The last barrel: The Trifecta for U.S. gas producers
The abundant supply of natural gas in the U.S is starting to pay dividends, in spades. The U.S. became the world’s number-one exporter of liquefied natural gas for the first time ever in December, as deliveries surged to energy-starved Europe. Output from U.S. facilities edged out Qatar after an increase in exports from Sabine Pass and Freeport facilities. In December, Cheniere Energy reported that a new production unit at its Sabine Pass plant in Louisiana produced its first cargo.
Shale gas boom. Similar to the shale oil play, the shale gas revolution benefited from the development of extended-reach horizontal drilling and high-tech staged fracing techniques, although much of the natural gas is produced as a by-product of crude output. And natural gas prices have spiked over the last several years, but logistical and transportation challenges, along with oversupply, have historically stymied a sustained price rally.
However, the advent of a viable LNG industry, coupled with billions of dollars of investments in liquefaction facilities, transformed the U.S. from a net LNG importer to a top exporter in less than a decade. Gas production has surged 70% from 2010, and the U.S. is expected to have the world’s largest export capacity by the end of 2022, once Venture Global LNG’s Calcasieu Pass terminal comes online.
Qatar and Australia. But the U.S.’s position as top LNG shipper may be short-lived. Exports were slightly higher than those from Qatar and Australia, and any production issues could affect the rankings. But the jump in U.S. LNG exports will help ease a global supply crunch. Europe is facing a winter energy crisis, as utilities grapple with seasonally low natural gas inventories. U.S. LNG export terminals sent out a record 1,043 cargoes in 2021, with Asian nations making up nearly half of the destinations and Europe accounting for one-third.
Price escalation. Although prices have spiked in the past, logistical and transportation challenges, along with oversupply, have historically stymied a sustained commodity rally. But record demand and the ability to ship product has certainly changed the outlook for gas producers. At the end of January, U.S. natural gas futures surged the most on record, a dramatic move that signaled bearish wagers are being squeezed out of the market. The astonishing increase of 72% came ahead of the expiration of the February contract, which was thinly traded, as weather forecasts turned colder. A spokesperson for CME Group confirmed the price spike was the most since the contract launched in 1990. The more-active March contract saw a gain of less than 10%.
Gas prices have been volatile in recent weeks, as traders try to gauge whether winter cold will strain stockpiles of the power-plant and heating fuel. The chillier shift in the weather outlook near the futures expiration contributed to the sharp increase in prices. In a short squeeze, traders exposed to wrong-way bets on lower prices rush to close out those positions by purchasing higher-priced contracts.
Although U.S. gas inventories are about 1% below normal for the time of year, exports have been near a record, and production from shale basins has been restrained. The February contract settled at $6.265 MMBtu, the highest close since October. The gas-futures market has grown increasingly vulnerable to such an event in the last three months, as surging volatility prompted some investors to withdraw, reducing overall liquidity.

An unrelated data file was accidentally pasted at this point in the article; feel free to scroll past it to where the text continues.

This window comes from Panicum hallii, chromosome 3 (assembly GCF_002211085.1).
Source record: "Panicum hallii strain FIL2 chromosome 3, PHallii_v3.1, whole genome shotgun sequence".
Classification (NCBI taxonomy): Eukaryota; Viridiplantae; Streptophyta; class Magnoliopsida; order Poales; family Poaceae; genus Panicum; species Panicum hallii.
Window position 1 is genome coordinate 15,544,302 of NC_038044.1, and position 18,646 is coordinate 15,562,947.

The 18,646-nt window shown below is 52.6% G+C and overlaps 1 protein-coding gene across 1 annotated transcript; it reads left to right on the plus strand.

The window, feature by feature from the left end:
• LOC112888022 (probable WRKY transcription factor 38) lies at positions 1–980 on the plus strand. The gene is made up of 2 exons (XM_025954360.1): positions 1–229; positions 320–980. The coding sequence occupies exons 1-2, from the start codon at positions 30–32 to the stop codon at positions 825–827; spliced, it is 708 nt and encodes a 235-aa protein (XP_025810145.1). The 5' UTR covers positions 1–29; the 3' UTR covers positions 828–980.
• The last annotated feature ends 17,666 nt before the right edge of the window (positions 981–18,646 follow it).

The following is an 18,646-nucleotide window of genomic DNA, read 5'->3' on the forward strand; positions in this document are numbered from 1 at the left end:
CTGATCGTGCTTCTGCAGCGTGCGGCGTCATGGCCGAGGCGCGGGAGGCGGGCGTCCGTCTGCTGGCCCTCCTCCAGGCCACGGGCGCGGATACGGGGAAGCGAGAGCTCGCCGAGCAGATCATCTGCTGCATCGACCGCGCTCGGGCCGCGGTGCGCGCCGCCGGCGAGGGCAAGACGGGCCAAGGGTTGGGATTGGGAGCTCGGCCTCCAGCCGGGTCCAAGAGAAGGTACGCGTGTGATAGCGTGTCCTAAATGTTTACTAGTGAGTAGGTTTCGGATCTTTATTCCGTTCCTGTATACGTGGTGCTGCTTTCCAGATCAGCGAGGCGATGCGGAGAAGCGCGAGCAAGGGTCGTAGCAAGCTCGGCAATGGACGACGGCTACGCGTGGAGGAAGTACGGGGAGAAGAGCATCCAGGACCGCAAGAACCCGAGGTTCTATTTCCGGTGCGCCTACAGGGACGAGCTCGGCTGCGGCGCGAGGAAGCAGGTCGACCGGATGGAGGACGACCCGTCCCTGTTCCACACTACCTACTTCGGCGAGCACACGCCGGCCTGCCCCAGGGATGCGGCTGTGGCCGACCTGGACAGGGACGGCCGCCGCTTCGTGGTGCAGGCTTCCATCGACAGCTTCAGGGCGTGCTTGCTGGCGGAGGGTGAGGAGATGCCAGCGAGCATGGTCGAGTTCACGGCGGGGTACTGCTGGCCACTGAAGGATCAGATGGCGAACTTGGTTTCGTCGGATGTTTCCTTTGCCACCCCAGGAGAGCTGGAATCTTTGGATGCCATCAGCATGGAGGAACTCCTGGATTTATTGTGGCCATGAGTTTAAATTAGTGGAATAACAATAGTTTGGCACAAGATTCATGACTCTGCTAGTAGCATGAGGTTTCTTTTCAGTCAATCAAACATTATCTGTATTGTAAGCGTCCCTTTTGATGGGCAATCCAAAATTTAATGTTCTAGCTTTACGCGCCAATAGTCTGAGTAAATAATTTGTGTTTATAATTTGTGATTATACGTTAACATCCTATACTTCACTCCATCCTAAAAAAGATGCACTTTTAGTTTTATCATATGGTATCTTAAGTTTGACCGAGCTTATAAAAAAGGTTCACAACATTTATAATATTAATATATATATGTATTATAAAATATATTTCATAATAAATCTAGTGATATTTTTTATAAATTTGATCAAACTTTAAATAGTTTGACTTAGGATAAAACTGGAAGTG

U.S. NGL output surges to record high. Natural gas liquids (NGL) output from processing plants in the U.S. hit a new record high in November 2021, reaching 5.84 MMbpd as a result of a recovery in Gulf of Mexico supplies, post-Hurricane Ida, and improved ethane processing efficiency (Rystad Energy). The surge has helped push total U.S. hydrocarbon liquids output up to 17.3 MMbpd, almost back to pre-Covid-19 levels. The new U.S. record-high NGL production in November was 60,000 bpd higher than the month before and 240,000 bpd more than in September 2021. Texas and New Mexico’s combined NGL output hit a new all-time high of 3.3 MMbpd in November, growing about 10% through the second half of 2021. The rest of the country accounted for the remaining 2.5 million bpd of NGL in November.
As a result of this robust growth, total hydrocarbon liquids production in the U.S. is approaching pre-Covid-19 levels. Liquids output, including crude, lease condensate and NGLs, surpassed 17.6 MMbpd in November, representing an 8% increase over the year, and approaching the 18-MMbpd record set during first-quarter 2020. Regionally, liquids production in the Permian reached 2.07 MMbpd in November, a new record high and 8.5% greater than the first-quarter 2020 basin average. However, other major oil regions are still underperforming their pre-pandemic output, lagging their first quarter 2020 average by 13%.
The Permian is the indisputable driver of U.S. NGL output growth. The surge in production is a result of robust associated gas output and improved ethane recovery while rising crude oil and lease condensate production from the Lower 48 states and the Gulf of Mexico have helped total liquids production rebound to near pre-pandemic levels.
Seizing the opportunity. Our industry leaders have done a masterful job of managing and growing LNG infrastructure and markets. U.S. LNG exporters have secured numerous customers, which is positively impacting each regions’ economy. History has shown that being in the right place, at the right time, with the right product (at a competitive price), is key to building a loyal customer base and establishing long-term trade relationships. The developing U.S. LNG export play is gaining traction and offers producers a major opportunity, which if effectively managed, will benefit the natural gas industry and U.S. economy for decades to come.
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